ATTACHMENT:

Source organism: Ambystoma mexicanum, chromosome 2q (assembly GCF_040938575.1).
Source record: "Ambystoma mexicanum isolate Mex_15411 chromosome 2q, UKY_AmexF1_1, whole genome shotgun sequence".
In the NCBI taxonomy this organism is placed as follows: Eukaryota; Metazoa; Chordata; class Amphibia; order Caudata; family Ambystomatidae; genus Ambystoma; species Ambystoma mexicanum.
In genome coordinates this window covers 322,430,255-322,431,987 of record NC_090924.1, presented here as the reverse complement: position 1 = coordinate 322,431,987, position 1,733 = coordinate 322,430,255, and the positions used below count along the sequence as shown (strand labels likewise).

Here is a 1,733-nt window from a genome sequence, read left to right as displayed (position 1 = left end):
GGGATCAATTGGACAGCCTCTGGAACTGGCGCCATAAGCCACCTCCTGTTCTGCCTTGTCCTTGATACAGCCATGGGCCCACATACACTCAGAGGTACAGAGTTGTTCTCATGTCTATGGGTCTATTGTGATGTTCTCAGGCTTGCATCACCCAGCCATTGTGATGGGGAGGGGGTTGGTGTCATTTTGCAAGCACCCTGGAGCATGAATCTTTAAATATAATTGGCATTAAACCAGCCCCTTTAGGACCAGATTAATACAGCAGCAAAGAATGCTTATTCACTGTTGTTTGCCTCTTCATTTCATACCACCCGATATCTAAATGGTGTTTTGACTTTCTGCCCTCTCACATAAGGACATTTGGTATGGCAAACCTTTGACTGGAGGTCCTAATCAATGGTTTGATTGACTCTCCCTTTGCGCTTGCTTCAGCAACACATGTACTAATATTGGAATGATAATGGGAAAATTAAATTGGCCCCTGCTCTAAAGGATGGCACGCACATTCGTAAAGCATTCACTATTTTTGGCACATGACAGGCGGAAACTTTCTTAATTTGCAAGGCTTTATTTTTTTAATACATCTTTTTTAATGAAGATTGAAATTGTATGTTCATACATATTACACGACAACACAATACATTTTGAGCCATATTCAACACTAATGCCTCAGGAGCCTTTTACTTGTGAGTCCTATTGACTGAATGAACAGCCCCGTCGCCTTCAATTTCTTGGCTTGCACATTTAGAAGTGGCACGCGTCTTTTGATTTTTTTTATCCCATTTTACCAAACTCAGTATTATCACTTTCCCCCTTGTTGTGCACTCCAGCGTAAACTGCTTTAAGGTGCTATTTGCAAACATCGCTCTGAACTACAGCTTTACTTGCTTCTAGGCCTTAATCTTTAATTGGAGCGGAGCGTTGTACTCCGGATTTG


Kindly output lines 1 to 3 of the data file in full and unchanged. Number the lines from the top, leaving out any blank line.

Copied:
Source organism: Ambystoma mexicanum, chromosome 2q (assembly GCF_040938575.1).
Source record: "Ambystoma mexicanum isolate Mex_15411 chromosome 2q, UKY_AmexF1_1, whole genome shotgun sequence".
In the NCBI taxonomy this organism is placed as follows: Eukaryota; Metazoa; Chordata; class Amphibia; order Caudata; family Ambystomatidae; genus Ambystoma; species Ambystoma mexicanum.